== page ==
CLEVELAND -- The U.S. Coast Guard and officials from the City of Cleveland provided an update this morning about a plane carrying six people that went missing Thursday evening.
Mayor Frank Jackson, along with officials from the U.S. Coast Guard, Port Control and Burke Lakefront Airport, spoke to the media Saturday morning about the search and recovery efforts.
Jackson began by offering condolences to the family of those lost in the tragedy and vowed that the city would do everything it could to cooperate and aid in the investigation. A representative from the Coast Guard said the search had spanned for 1,400 square miles, while expressing sadness for the families involved: “Our hearts grieve with family and friends of those lost in this tragedy.”
Officials from Burke Lakefront Airport said they would be working with private divers, special equipment and vessels to find the plane. The Federal Aviation Administration and National Transportation Safety Board are investigating. Once the plane is located, it will take months to determine how and why it went down.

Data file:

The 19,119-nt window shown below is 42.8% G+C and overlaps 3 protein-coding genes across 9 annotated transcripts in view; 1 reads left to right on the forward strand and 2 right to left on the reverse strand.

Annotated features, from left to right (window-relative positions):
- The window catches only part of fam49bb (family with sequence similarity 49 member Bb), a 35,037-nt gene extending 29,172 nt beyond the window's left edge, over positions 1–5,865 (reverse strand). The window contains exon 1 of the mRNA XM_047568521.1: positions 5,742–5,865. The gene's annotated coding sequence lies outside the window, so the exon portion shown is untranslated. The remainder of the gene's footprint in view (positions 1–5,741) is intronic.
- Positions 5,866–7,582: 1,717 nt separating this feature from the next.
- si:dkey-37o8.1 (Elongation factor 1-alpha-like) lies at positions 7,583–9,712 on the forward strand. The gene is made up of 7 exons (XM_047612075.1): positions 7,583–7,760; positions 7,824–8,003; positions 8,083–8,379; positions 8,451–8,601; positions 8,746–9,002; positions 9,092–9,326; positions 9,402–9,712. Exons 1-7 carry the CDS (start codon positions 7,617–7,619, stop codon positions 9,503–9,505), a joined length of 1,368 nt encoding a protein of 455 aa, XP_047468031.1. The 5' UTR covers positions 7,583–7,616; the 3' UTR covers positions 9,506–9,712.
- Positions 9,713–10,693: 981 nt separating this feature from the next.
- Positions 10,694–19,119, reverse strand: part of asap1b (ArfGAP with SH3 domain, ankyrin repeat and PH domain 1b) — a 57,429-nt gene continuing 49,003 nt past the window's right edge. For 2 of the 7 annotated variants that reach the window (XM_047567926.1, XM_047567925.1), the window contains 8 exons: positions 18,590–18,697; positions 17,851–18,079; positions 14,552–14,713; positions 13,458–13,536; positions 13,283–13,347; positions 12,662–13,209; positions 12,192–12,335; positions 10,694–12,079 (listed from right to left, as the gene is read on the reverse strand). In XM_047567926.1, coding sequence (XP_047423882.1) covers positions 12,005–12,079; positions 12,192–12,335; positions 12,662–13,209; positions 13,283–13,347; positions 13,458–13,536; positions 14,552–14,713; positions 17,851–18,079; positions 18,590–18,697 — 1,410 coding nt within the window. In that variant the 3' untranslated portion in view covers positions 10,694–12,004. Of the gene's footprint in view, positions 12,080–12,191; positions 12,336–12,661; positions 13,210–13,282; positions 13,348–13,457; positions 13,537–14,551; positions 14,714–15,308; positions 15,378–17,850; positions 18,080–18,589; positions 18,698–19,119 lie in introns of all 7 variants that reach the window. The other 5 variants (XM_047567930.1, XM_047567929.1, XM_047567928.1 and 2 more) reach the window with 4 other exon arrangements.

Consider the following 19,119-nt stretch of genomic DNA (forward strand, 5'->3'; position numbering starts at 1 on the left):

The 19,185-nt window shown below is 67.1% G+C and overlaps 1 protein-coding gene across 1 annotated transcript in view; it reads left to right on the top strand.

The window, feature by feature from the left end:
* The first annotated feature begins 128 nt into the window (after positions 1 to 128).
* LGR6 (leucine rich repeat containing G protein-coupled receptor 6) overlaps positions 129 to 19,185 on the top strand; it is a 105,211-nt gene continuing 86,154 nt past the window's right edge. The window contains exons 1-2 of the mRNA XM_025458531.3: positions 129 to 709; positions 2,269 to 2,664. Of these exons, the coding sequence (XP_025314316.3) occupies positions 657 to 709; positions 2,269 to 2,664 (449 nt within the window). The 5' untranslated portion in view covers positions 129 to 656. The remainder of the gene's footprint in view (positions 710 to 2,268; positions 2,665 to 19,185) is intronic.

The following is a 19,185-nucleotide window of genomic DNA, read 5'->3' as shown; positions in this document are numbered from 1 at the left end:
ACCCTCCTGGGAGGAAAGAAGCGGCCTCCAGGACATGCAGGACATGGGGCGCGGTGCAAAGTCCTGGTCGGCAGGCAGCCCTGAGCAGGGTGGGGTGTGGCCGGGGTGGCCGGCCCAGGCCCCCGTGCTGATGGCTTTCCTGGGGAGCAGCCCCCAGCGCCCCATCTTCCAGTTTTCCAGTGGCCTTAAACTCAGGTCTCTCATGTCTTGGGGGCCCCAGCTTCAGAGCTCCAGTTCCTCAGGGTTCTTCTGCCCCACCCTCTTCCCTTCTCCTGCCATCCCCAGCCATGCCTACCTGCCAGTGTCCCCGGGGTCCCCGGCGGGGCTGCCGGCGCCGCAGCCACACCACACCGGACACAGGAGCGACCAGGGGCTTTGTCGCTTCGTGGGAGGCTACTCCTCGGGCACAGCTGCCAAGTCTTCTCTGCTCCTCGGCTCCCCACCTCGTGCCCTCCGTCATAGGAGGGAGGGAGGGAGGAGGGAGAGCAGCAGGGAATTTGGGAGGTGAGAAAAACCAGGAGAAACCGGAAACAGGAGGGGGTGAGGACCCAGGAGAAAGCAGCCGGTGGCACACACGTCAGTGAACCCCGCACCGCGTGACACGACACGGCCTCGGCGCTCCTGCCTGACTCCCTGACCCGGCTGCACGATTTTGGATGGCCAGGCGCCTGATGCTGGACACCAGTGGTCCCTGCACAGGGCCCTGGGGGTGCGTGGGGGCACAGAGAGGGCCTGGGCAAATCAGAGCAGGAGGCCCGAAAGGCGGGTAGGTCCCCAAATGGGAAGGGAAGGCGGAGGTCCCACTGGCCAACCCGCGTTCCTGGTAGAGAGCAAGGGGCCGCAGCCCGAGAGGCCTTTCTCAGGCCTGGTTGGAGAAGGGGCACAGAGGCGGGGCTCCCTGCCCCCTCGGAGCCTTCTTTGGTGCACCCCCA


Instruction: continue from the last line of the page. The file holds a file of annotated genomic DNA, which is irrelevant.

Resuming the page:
Weather and water conditions did not allow for recovery efforts on Lake Erie Saturday. The search will resume on Sunday, city officials said.
Superior Beverage CEO John T. Fleming was flying the plane that disappeared over Lake Erie Thursday night. His wife, two teen sons, a neighbor and the neighbor's daughter were also on board.
Burke Lakefront Airport in Cleveland lost communication with the Cessna Citation 525 at about 11 p.m., Thursday, shortly after takeoff. On Friday, the U.S. Coast Guard, using helicopters and the cutter Bristol Bay, expanded its search from Bay Village to Mentor-on-the-Lake.
The search was suspended Friday evening by the U.S. Coast Guard.
"The decision to suspend a search is never easy," said Capt. Michael Mullen, chief of response for the Coast Guard 9th District. "I extend my deepest condolences to the family and friends of those who lost loved ones during this tragedy."